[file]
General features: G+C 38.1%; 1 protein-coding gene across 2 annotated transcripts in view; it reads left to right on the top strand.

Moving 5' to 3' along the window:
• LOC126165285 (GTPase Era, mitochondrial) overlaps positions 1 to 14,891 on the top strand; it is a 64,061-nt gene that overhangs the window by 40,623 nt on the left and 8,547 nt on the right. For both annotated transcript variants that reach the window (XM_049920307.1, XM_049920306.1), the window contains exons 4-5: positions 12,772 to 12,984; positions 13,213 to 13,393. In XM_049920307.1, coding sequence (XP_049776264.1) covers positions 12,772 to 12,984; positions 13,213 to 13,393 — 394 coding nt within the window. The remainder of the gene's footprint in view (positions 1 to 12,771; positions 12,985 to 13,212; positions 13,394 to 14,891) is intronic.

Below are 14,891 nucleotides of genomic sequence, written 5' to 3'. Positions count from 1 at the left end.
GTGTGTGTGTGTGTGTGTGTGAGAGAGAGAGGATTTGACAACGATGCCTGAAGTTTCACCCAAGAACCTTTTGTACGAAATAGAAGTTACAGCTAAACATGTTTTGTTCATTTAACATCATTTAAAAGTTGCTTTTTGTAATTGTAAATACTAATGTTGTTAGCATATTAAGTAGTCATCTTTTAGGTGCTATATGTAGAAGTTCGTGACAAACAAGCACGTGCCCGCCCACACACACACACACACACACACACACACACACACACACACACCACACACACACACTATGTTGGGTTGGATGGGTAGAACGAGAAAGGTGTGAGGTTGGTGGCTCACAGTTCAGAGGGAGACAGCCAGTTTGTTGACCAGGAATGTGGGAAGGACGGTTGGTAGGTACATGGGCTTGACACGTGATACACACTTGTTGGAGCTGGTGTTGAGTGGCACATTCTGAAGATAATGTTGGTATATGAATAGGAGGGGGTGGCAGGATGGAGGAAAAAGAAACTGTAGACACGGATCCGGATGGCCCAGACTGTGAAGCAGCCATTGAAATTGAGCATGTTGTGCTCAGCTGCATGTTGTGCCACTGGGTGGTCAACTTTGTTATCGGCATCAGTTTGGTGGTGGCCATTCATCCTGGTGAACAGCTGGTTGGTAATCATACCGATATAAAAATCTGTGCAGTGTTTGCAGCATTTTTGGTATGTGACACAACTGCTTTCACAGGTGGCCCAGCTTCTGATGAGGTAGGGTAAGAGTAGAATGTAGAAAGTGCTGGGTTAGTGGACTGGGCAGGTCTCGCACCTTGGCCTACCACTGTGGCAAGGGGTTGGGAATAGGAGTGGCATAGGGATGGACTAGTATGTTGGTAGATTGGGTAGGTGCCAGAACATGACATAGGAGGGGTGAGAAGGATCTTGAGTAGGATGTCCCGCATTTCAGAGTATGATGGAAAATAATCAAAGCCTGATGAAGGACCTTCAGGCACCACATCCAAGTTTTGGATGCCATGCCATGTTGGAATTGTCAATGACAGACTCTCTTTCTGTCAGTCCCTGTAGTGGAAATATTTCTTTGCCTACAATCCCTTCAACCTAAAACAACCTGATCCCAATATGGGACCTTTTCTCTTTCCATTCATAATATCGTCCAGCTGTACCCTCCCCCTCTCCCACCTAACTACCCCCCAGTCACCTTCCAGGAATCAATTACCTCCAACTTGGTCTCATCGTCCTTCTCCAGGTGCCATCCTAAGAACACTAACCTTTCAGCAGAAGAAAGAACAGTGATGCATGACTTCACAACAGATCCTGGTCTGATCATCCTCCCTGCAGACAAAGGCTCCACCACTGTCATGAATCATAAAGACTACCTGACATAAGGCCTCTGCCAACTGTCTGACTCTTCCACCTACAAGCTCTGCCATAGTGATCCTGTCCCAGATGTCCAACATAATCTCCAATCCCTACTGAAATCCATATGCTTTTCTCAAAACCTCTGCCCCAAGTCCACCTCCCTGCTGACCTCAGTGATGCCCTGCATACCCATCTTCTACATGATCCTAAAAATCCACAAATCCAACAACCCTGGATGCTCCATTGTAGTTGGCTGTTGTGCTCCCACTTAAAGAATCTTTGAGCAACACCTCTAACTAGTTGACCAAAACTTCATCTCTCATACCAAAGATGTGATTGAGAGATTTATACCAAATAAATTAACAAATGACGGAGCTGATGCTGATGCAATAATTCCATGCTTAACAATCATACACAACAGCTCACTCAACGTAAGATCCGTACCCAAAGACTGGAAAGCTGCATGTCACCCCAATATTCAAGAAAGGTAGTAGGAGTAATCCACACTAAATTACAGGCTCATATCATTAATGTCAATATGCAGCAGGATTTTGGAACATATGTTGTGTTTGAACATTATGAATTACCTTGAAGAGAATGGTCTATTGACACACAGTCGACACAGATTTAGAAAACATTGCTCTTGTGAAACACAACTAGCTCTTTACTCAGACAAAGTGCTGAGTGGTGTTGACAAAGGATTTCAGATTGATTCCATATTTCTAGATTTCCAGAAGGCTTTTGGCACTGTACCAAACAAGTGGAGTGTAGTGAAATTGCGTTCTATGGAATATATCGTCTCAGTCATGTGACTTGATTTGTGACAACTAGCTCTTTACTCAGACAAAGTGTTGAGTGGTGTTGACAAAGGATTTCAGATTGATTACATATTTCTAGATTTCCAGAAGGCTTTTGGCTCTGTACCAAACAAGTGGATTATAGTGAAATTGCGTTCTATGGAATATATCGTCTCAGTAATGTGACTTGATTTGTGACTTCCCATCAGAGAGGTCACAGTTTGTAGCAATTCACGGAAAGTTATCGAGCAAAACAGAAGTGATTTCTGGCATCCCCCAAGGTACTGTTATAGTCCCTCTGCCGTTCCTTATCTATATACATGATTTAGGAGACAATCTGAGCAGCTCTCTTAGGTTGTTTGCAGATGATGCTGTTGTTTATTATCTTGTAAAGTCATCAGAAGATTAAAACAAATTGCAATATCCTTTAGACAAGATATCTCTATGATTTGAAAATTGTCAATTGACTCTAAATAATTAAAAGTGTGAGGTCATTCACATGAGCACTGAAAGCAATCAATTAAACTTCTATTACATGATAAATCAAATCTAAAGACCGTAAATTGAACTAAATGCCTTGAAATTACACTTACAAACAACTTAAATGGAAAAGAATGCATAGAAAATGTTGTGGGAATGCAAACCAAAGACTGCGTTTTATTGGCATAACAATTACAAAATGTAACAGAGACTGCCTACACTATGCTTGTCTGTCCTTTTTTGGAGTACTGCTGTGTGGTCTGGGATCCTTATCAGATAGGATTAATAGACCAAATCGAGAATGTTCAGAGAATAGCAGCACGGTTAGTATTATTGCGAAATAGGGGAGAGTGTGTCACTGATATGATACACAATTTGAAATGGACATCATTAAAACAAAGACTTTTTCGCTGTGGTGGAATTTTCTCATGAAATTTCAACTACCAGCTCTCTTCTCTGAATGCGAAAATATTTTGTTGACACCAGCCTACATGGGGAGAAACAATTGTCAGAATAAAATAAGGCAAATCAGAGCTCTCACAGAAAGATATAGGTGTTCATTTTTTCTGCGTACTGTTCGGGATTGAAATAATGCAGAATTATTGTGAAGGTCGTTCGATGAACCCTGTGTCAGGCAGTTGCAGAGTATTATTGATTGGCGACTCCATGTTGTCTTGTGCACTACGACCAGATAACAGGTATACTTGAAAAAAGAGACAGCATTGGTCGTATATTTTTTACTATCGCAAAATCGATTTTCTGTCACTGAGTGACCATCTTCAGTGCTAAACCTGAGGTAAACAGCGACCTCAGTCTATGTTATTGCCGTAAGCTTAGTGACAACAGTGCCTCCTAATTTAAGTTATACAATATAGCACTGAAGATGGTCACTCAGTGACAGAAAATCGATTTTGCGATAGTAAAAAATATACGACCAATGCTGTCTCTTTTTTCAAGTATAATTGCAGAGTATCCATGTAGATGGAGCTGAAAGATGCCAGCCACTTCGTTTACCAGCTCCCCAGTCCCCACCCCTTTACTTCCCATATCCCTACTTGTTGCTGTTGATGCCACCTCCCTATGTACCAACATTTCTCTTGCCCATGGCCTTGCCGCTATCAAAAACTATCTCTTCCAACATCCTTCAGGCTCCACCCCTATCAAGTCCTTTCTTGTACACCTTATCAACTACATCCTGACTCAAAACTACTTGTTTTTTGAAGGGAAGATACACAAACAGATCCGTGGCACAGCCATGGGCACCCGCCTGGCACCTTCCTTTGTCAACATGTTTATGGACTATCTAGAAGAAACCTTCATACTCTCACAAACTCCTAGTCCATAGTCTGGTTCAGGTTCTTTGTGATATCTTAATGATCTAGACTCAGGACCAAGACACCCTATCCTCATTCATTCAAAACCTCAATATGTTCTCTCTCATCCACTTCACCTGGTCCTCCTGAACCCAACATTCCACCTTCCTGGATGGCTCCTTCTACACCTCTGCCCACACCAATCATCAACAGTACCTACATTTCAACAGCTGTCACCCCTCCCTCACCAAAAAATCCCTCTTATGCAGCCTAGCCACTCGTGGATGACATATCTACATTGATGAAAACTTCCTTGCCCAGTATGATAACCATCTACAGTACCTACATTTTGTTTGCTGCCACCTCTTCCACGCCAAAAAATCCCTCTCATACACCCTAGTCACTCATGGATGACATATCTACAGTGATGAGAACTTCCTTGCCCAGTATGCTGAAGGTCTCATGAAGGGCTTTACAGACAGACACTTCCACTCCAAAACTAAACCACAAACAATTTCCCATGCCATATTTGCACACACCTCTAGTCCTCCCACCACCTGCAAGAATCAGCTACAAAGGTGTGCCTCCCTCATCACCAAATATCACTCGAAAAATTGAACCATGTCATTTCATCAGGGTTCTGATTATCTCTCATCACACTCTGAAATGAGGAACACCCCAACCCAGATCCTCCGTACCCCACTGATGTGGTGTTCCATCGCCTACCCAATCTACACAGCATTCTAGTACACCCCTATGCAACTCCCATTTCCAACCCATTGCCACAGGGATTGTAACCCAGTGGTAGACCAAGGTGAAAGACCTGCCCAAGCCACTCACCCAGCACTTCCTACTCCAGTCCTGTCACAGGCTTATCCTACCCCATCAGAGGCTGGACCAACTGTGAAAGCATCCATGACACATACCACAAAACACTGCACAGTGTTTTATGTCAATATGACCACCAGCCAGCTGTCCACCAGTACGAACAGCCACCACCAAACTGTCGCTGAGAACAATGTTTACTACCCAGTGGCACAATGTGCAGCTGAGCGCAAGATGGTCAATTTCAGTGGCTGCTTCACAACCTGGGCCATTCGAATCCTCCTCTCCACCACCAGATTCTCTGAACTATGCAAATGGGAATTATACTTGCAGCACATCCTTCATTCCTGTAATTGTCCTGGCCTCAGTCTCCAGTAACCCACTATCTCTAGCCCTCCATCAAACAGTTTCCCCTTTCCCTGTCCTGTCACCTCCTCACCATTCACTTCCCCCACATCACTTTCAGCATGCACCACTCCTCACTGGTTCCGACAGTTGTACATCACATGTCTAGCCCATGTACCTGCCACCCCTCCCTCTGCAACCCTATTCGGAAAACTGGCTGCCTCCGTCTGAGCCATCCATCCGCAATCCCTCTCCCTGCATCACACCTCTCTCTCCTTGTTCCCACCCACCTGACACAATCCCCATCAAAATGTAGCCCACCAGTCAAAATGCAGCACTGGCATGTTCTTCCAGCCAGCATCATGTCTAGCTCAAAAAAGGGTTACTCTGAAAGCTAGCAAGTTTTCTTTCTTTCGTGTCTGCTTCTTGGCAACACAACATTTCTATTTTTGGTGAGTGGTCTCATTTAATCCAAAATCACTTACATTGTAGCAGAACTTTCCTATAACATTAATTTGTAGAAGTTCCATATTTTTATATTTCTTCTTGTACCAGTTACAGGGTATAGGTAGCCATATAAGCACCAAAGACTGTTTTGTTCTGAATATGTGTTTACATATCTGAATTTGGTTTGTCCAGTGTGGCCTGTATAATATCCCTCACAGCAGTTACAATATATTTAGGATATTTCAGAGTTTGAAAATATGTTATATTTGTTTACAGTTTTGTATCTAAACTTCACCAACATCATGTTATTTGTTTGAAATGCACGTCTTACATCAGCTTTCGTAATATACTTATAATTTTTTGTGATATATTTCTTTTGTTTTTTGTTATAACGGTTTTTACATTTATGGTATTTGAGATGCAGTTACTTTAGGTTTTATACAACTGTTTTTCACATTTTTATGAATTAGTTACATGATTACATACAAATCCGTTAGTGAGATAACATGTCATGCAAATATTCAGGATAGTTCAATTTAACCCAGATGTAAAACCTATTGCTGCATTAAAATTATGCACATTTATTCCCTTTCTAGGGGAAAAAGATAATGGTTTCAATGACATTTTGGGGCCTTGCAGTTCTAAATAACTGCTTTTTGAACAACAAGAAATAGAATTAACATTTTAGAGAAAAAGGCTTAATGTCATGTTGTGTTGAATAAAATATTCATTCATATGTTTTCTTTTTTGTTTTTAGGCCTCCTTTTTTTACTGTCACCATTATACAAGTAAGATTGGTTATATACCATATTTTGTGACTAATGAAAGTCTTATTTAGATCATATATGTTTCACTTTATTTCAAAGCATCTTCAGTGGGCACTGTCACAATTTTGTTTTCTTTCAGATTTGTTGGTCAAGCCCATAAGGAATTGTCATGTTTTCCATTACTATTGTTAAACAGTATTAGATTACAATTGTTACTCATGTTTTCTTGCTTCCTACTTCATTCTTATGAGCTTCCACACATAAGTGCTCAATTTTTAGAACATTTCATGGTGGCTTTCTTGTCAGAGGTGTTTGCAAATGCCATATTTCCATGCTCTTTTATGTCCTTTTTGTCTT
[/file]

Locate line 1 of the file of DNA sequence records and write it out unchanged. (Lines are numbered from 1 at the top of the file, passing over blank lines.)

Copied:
General features: G+C 38.1%; 1 protein-coding gene across 2 annotated transcripts in view; it reads left to right on the top strand.